On the daily work of living.
There is an obscurity so obscure that it is no longer even dramatic. There is nothing unusual or heroic to celebrate in this way of being, because there is nothing to point to: no award, no arrival, no legacy. All of it is nothing, only ordinary work. And who doesn’t dream of freedom from this?
Except. If the people you love are in it, too, how will you continue to love them except by connection through this daily toil? The grind, my father calls it, and he is right. It grinds us from our husks, makes of our once-proud autonomies something else, something worth offering only because it is transformed.
This is what makes it possible to say here, take this bread. Dearly beloved, it is the body I surrender, for you.
The italicized opening line is from Thomas Merton’s essay “Renunciation,” in New Seeds of Contemplation.
Commonplace reminders on being.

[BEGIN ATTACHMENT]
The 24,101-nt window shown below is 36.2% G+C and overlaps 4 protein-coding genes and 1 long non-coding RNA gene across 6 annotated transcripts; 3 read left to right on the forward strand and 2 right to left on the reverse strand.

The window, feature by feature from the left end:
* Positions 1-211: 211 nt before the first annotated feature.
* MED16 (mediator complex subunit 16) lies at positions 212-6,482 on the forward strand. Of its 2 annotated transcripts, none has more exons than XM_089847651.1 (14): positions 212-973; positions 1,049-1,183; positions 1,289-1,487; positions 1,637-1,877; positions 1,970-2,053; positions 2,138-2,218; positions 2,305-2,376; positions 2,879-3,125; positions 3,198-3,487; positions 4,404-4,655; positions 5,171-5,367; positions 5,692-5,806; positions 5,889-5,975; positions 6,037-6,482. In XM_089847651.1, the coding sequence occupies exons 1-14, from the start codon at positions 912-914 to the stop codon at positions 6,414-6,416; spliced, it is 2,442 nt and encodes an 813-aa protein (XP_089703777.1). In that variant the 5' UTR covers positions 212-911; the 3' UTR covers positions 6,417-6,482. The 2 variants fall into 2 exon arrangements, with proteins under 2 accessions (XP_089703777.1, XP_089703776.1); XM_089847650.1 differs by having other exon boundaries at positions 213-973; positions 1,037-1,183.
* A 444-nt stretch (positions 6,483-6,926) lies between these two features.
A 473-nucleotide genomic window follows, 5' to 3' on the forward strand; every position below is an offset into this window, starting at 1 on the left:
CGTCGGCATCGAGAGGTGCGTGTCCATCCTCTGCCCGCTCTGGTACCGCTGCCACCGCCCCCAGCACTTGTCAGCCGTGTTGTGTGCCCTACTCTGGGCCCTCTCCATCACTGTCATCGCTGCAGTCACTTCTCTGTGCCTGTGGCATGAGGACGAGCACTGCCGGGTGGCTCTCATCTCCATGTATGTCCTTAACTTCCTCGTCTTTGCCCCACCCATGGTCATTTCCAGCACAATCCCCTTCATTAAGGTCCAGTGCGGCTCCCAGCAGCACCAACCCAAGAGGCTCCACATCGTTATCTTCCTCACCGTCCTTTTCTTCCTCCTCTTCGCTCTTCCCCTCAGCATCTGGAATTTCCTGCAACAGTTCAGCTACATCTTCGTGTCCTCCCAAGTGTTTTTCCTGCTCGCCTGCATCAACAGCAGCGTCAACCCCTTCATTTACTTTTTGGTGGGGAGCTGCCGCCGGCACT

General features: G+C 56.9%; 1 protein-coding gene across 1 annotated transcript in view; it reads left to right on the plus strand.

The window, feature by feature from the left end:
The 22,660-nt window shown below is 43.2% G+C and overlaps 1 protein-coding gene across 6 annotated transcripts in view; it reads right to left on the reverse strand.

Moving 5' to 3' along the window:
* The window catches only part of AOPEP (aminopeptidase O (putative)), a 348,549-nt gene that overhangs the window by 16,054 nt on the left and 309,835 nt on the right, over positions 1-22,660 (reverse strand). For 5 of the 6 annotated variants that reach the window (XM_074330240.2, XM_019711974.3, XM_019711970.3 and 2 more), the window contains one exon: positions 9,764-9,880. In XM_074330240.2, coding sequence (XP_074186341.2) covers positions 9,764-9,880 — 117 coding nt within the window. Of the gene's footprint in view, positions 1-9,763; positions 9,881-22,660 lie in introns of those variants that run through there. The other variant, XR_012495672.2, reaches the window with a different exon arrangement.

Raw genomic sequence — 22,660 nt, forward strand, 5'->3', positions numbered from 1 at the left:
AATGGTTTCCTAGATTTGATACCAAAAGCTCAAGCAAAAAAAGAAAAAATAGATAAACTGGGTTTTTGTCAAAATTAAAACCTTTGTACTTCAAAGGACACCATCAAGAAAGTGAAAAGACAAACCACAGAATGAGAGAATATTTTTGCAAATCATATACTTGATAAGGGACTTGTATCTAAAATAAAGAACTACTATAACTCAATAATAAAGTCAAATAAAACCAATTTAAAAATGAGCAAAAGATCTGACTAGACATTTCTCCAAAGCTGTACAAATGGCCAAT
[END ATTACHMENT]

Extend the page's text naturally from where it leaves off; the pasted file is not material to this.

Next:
Golden yarrow, fledgling web, congregations of clover refusing to quit. These dishes again, and the pot left soaking overnight. Pan, too. Basket of laundry, ever renewing, and this list. This ache in my temples to remind me what I took for granted just last week, like the fluttering chest and sore neck. Sleeping cat in the chair, beside a small collection of beach rocks, at least one of which is concrete, gathered how many years ago? By still-dimpled hands, with calm assurance reaching up, saying Here. Hawk on streetlight, coyote in yard, dog panting on rug, legs splayed forward and back, trail of pawprints between the door and where she is now, looking up. This trio of men at the park in boxing gloves and sweatpants and the youngest must be at least sixty-eight. They run in circles, punch pads and one another’s gloves, punch trees and the trees hold still. One among them is the coach and when he’s not cussing a blue streak he’s shouting, C’mon, that don’t matter! Whaddya doin?! No, look! Up, up, up!